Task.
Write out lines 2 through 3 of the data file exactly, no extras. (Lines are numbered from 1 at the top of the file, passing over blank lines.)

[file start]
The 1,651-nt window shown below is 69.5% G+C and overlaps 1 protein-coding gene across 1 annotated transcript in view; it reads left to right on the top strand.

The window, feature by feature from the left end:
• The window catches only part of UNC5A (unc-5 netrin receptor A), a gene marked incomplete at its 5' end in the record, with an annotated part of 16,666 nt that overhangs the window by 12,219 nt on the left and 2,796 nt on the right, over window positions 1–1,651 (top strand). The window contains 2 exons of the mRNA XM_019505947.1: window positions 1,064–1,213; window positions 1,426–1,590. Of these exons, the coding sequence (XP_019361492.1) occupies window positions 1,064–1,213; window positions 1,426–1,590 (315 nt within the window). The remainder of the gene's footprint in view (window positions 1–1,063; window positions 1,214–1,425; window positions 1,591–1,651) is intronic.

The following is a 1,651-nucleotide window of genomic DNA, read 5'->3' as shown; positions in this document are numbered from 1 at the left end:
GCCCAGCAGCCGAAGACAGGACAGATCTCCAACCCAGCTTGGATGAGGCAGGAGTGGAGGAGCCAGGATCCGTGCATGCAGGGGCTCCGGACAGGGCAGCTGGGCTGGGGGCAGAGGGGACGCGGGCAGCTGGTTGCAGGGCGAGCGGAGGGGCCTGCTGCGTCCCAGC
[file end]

The window, feature by feature from the left end:
• The window catches only part of UNC5A (unc-5 netrin receptor A), a gene marked incomplete at its 5' end in the record, with an annotated part of 16,666 nt that overhangs the window by 12,219 nt on the left and 2,796 nt on the right, over window positions 1–1,651 (top strand). The window contains 2 exons of the mRNA XM_019505947.1: window positions 1,064–1,213; window positions 1,426–1,590. Of these exons, the coding sequence (XP_019361492.1) occupies window positions 1,064–1,213; window positions 1,426–1,590 (315 nt within the window). The remainder of the gene's footprint in view (window positions 1–1,063; window positions 1,214–1,425; window positions 1,591–1,651) is intronic.